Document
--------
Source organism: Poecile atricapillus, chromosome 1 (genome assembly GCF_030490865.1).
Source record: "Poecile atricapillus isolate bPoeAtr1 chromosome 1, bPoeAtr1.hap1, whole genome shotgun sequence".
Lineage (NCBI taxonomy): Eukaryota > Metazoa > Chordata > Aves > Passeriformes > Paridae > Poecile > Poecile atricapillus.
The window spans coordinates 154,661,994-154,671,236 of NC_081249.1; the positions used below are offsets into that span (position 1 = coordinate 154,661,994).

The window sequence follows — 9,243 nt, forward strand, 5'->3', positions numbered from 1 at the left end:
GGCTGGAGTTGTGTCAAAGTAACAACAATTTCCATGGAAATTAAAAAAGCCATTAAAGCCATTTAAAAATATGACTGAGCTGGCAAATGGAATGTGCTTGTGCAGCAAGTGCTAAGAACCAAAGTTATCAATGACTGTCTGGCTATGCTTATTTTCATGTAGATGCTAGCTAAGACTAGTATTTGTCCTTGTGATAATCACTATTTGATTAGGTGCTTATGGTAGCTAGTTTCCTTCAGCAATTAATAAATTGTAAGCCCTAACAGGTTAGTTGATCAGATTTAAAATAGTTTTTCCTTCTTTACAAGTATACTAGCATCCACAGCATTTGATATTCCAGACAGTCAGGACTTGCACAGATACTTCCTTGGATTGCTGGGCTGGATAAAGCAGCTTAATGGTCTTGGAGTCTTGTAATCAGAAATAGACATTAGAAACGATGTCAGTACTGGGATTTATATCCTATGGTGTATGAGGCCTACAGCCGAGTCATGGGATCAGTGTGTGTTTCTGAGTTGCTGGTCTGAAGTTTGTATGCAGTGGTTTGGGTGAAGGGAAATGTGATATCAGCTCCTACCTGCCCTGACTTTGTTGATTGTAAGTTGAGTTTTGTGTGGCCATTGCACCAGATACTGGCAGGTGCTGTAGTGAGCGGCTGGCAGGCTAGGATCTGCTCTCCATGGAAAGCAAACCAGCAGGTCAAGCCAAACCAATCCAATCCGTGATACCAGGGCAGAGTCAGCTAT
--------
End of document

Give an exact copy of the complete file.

Source organism: Poecile atricapillus, chromosome 1 (genome assembly GCF_030490865.1).
Source record: "Poecile atricapillus isolate bPoeAtr1 chromosome 1, bPoeAtr1.hap1, whole genome shotgun sequence".
Lineage (NCBI taxonomy): Eukaryota > Metazoa > Chordata > Aves > Passeriformes > Paridae > Poecile > Poecile atricapillus.
The window spans coordinates 154,661,994-154,671,236 of NC_081249.1; the positions used below are offsets into that span (position 1 = coordinate 154,661,994).

The window sequence follows — 9,243 nt, forward strand, 5'->3', positions numbered from 1 at the left end:
GGCTGGAGTTGTGTCAAAGTAACAACAATTTCCATGGAAATTAAAAAAGCCATTAAAGCCATTTAAAAATATGACTGAGCTGGCAAATGGAATGTGCTTGTGCAGCAAGTGCTAAGAACCAAAGTTATCAATGACTGTCTGGCTATGCTTATTTTCATGTAGATGCTAGCTAAGACTAGTATTTGTCCTTGTGATAATCACTATTTGATTAGGTGCTTATGGTAGCTAGTTTCCTTCAGCAATTAATAAATTGTAAGCCCTAACAGGTTAGTTGATCAGATTTAAAATAGTTTTTCCTTCTTTACAAGTATACTAGCATCCACAGCATTTGATATTCCAGACAGTCAGGACTTGCACAGATACTTCCTTGGATTGCTGGGCTGGATAAAGCAGCTTAATGGTCTTGGAGTCTTGTAATCAGAAATAGACATTAGAAACGATGTCAGTACTGGGATTTATATCCTATGGTGTATGAGGCCTACAGCCGAGTCATGGGATCAGTGTGTGTTTCTGAGTTGCTGGTCTGAAGTTTGTATGCAGTGGTTTGGGTGAAGGGAAATGTGATATCAGCTCCTACCTGCCCTGACTTTGTTGATTGTAAGTTGAGTTTTGTGTGGCCATTGCACCAGATACTGGCAGGTGCTGTAGTGAGCGGCTGGCAGGCTAGGATCTGCTCTCCATGGAAAGCAAACCAGCAGGTCAAGCCAAACCAATCCAATCCGTGATACCAGGGCAGAGTCAGCTAT